During this period, Thai people have to place their cards high becauseCOVID-19 Return to the epidemic again (Small wave), although many people have received the vaccine, but there is a chance to be infected And don’t forget that COVID will have symptoms after recovery”Long covid“Followed for several months. which affects everyday life quite a bit
Also, recently, a new study surveyed by a group of test participants found that up to 1 in 4 people with Long Covid have sleep problems, including insomnia. and sleep abnormally and more than half have memory problems and worse thinking, divided into
- 22.2% of the insomnia test group
- 3.1% of the test group had trouble sleeping more than usual
- 53.4% of the test group Worsening memory problems
In the above report, Associate Professor Dr. Thira Woratanarat, Department of Preventive and Social Medicine, Faculty of Medicine, Chulalongkorn University It was published through personal Facebook “Thira Woratanarat” and further explained the results of the above study Research leader Moura AEF and a research team of Brazil. A follow-up study was conducted to evaluate a group of patients previously infected with COVID-19 who tested Long COVID of 189 people until this survey data came out
However, the results of that study are in line with what is found today, that is, not many people experience both problems.can not sleep” including memory problems that affect everyday life, work or study
condition Long COVID It can happen to all sexes and ages, whether infected with no symptoms, fewer symptoms or more symptoms, and adults are more at risk than children. and females are more at risk than males. The abnormal symptoms of Long COVID can occur in every system in the body. and lead to long term chronic disease problems
And research from the NYU Grossman School of Medicine recently published in the Journal of the Neurological Sciences (JNS) indicates the effects Long COVID that affects sleep worse too
Researchers found that 50% of adult patients with “Life stress is already there” after being infected with COVID and having symptoms of trying COVID will be at least 2 times more likely to occur depression, dementia, fatigue sleep problems and other long term symptoms
In a follow-up study on 790 COVID patients after recovery from COVID at 6 months and 12 months (1 year), participants reported experiencing significant life stress after experiencing hypothyroidism. Long COVID in the 12 month period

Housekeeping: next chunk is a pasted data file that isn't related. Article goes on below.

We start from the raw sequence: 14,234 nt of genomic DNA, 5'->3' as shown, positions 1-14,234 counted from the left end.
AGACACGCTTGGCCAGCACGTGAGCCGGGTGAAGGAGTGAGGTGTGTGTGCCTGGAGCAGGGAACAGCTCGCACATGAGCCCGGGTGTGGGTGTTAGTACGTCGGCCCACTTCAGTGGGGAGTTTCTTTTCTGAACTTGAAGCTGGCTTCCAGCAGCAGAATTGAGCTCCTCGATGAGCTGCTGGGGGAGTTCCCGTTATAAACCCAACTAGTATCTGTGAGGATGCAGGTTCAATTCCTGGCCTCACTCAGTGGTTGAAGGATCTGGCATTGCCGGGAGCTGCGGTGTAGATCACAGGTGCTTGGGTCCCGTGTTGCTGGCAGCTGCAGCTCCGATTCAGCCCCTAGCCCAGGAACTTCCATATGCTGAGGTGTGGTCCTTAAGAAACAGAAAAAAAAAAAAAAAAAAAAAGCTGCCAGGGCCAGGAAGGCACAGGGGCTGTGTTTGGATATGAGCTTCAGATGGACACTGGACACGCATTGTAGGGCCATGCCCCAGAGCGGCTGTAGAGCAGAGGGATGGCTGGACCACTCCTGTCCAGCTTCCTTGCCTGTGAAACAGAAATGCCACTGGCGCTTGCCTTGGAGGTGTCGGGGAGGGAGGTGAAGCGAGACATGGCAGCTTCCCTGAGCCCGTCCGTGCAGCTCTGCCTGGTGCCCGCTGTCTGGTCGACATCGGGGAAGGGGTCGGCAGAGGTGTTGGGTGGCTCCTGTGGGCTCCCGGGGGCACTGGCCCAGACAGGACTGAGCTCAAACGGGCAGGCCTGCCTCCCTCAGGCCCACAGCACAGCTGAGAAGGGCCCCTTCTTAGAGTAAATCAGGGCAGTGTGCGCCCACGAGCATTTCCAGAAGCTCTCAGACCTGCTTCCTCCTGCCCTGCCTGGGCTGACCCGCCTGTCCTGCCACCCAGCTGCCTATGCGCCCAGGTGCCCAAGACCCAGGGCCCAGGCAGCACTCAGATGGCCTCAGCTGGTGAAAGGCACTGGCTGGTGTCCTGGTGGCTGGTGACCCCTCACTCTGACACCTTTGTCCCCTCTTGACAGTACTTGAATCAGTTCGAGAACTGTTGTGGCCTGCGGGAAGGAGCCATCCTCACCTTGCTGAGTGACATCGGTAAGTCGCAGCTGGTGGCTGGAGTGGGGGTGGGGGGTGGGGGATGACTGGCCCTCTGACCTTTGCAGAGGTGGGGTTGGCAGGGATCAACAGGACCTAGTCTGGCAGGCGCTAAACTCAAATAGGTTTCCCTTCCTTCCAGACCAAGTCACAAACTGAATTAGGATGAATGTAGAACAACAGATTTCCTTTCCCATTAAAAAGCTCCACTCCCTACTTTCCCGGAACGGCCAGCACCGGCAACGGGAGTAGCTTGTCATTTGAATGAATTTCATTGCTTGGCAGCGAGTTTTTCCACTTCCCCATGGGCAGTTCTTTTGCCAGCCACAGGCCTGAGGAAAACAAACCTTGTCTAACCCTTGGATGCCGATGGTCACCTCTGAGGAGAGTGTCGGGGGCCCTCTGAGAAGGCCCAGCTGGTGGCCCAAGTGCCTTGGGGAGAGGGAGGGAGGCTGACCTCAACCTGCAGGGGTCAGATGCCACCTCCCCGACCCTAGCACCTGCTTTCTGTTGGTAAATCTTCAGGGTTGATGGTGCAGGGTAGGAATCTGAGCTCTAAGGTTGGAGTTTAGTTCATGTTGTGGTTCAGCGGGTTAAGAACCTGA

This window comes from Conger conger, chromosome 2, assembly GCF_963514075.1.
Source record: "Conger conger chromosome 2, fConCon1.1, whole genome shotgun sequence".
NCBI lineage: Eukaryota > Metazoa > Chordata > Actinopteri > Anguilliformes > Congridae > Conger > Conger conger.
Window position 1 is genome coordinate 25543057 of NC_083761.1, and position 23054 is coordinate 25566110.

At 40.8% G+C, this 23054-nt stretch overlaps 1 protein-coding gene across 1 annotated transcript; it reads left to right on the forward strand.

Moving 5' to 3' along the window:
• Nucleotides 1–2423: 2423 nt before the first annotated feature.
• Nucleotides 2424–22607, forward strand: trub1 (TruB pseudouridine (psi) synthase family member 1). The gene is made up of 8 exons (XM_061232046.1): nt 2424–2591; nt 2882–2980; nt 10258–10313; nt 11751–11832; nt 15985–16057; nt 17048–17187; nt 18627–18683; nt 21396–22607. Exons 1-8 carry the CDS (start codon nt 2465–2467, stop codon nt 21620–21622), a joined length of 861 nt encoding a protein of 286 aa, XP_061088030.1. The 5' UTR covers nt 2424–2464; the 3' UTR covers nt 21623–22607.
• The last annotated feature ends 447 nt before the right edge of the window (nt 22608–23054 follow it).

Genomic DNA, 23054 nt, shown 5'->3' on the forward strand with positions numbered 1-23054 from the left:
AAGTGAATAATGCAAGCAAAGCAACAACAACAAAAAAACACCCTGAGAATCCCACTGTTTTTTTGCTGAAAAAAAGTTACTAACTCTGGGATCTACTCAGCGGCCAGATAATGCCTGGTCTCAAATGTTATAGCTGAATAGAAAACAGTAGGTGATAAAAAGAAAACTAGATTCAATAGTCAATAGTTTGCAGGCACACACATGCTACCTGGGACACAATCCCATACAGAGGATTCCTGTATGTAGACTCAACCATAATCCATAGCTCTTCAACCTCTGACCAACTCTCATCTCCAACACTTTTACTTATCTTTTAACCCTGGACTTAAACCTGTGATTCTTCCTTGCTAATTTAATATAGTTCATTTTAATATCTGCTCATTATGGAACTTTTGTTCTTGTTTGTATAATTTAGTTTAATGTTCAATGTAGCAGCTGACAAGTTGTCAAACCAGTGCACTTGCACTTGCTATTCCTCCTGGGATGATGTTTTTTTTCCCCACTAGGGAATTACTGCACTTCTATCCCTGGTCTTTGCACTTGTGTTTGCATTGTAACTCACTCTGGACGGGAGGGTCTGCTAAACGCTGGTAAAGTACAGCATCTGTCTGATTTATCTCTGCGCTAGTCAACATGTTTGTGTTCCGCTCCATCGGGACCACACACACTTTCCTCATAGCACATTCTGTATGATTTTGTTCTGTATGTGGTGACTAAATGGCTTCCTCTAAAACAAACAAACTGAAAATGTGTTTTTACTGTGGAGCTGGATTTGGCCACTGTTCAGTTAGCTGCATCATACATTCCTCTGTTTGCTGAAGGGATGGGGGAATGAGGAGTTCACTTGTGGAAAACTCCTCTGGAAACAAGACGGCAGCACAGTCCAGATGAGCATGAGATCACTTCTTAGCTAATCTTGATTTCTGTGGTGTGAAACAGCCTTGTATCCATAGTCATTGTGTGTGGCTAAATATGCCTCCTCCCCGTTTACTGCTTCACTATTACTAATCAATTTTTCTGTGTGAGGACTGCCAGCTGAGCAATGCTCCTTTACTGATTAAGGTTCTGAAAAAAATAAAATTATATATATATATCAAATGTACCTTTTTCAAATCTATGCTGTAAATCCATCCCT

Factors that increase their stress and anxiety include unemployment, financial instability, stomach problems, deaths of close relations, emerging disabilities. (Severe symptoms of being sick with COVID until the body system is damaged)
Lead researcher Professor Jennifer A. Frontera, from NYU Langone Health’s Department of Neuroscience, said: Patients need therapeutic treatments that reduce the trauma of stressful life events. But more research is needed to validate the best method.”
In addition, in the second duplicate study researchers found that people with Long COVID had symptoms of three recently identified disease groups:
Group 1: mild symptoms He received only a little treatment (mainly headache) and was cured.
Group 2: Multiple symptoms such as anxiety and depression treated with antidepressants and psychotherapy.
Group 3: Mainly pulmonary symptoms such as shortness of breath, shortness of breath, headache, poor memory. The majority received physical therapy.
From the analysis, the most affected patients were found to be the 2nd syndrome, which had higher rates of disability. There was anxiety, depression, fatigue and poor sleep, with 97% of people with the condition when treated with psychiatric therapy saying they actually got better.
So, how to avoid Long COVID It’s probably best to protect yourself from getting infected with COVID or not getting re-infected. In addition, the booster vaccination was completed as scheduled. It is another important thing to help reduce the risk of serious illness, death and reduce the risk of Prolonged COVID.
References: BioMedCentral, Professor Assoc. Dr. Teera Worathanarat, ScienceDaily